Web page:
Craftsman Style Homes

The Craftsman home combines the economy of space and the warmth of wood-rich, built-in interiors.

The original Craftsman style homes were designed to provide a comfortable space for a family using beautiful built-in woodwork, natural materials and light to enhance the warm feeling of the home. The Craftsman style today continues to incorporate many of the same design features of the original homes built in the early 1900s.

Origins of Craftsman Style Homes

The concept of a "Craftsman" home was popularized by several designers including furniture designer Gustav Stickley, a leader in the Arts and Crafts movement. Stickley was a big believer in the virtues of simplicity, utility and organic harmony. He said that the "nesting instinct" was "the most deep seated impulse" of humankind.

Stickley founded and was editor of a magazine called The Craftsman, in which he would showcase his new Craftsman design of furniture. The magazine would show the furniture within a specially-designed home, called a "Craftsman" home. Stickley felt that each Craftsman home should:

  • Be suited exactly to fit the requirements of the life to be lived in it
  • Harmonize with its environment
  • Be built, as much as possible, from local materials

Each month, the magazine would have descriptions and drawings of a different Craftsman home. Subscribers could send for plans for one Craftsman home each year, free of charge. Stickley worked with architects to design over 200 homes and published over 200 plans.

The home plans included extensive details including:

  • Elevation drawings of the front, sides and rear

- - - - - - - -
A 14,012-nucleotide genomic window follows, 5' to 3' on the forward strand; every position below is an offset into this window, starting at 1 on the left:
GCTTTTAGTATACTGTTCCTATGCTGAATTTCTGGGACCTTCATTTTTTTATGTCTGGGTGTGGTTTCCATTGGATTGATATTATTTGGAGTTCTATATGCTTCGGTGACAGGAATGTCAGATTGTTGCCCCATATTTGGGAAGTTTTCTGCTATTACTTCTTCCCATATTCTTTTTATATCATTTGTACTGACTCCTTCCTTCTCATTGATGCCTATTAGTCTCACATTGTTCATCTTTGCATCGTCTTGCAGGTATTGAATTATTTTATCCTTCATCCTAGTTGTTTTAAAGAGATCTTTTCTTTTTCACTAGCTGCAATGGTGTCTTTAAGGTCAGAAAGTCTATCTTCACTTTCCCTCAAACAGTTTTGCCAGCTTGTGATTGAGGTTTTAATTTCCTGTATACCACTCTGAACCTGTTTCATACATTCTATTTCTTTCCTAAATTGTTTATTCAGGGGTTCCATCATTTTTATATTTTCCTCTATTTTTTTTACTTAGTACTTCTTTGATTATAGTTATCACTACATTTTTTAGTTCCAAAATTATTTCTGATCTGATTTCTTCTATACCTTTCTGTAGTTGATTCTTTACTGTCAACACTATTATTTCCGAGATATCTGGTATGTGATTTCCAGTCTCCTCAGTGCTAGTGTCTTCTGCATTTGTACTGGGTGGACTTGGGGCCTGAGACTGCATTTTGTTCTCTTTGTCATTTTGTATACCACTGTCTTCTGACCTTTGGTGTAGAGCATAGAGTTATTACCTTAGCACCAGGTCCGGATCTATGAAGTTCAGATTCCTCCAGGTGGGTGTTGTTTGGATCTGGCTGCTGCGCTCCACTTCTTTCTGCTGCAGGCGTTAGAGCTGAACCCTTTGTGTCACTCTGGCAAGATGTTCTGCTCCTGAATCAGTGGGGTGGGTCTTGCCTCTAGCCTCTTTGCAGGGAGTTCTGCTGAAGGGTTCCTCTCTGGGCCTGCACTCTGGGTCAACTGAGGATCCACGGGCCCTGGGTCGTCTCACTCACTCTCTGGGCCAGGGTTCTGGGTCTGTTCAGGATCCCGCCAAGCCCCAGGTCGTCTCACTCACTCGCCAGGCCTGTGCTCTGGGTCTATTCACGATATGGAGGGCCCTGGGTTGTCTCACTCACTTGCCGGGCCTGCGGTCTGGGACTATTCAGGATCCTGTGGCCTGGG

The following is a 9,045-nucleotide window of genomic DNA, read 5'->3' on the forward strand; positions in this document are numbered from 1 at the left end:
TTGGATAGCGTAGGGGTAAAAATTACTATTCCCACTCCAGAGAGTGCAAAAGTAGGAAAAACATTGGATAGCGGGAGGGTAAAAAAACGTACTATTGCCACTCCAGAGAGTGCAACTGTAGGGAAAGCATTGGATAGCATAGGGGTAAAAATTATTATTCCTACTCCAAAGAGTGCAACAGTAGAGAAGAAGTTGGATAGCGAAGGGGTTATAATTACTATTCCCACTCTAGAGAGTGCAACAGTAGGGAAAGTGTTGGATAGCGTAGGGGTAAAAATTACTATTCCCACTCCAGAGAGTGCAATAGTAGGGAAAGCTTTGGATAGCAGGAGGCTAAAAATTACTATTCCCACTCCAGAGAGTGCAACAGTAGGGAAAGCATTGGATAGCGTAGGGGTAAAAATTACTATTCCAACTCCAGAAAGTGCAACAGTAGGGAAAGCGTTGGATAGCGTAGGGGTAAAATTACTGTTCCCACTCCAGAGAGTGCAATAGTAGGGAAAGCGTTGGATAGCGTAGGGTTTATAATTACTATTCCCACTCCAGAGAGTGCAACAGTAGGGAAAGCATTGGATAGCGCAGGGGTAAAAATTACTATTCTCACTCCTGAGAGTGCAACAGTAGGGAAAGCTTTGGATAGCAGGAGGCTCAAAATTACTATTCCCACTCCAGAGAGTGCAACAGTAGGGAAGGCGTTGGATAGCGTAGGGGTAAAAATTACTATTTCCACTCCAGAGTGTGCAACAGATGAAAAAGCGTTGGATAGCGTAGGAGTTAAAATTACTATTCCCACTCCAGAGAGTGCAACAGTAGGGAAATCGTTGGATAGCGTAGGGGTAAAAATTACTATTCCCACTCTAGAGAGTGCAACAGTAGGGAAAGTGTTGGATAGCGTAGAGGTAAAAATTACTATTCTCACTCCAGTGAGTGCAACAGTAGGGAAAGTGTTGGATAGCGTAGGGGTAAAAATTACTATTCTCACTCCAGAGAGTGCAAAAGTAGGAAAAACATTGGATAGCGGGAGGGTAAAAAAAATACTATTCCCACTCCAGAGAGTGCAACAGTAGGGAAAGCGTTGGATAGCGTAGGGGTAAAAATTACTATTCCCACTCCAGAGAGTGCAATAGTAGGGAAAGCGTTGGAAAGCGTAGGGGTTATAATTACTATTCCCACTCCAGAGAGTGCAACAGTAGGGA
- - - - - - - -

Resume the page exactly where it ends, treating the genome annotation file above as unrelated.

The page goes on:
• Interior renderings of the main rooms including the details of the woodwork
  • Design details including combinations of wallpaper, paint, rugs and curtains

Early Craftsman Style Designs

Craftsman style homes were built all over the United States between 1903 and 1930. Middle class buyers with families tended to be interested in the style because of the home's design and relatively low cost to build. The finished home provided a solid, comfortable, simple place to raise a family. Most of the homes were built in the suburban areas of larger cities, close to commuter railroads and street cars.The homes were generally modest in design. They were built to:

  • Be durable
  • Economize on local light, space and materials
  • Be uncrowded
  • Be in harmony with the natural surroundings
  • Liberally use warm-finished wood
  • Have the charm of structural features such as chimneypieces, window seats, staircases, fireside nooks and built-in furnishings

The homes were built using local materials, often from the site itself. Local stone was used to line fireplaces and local woods and stones were used for decorative accents.

Craftsman Style Home Features

Craftsman homes were generally smaller than many designs being built during the same time period. The Craftsman style is characterized by both the external design of the home as well as the internal design features. The home's combination of open floor plan, exposed wood supports and built-in cabinetry made it very easy to live in.

The original Craftsman homes ranged from very small, relatively inexpensive cottages and bungalows up to very large and expensive homes. But, regardless of size or cost, all Craftsman homes were designed with:

  • Low-slung gabled roofs with wide overhang
  • Wide, exposed eaves
  • One story tall with attics and dormers
  • Exposed rafters
  • Wide, deep porches with tapered heavy square pillars
  • Exposed internal beams
  • Emphasis on well-crafted and finished cabinets, inglenooks, benches and shelving
  • Main room focus around the fireplace
  • Craftsman style light fixtures as part of the home design
  • Stained glass windows to provide a play of light as well as privacy
  • Open floor plans with columns and half walls to separate rooms

Plans, Décor and Information on Craftsman Style Homes

Home plans are readily available both in the original designs as well as current multi-story adaptations:

Craftsman Style Homes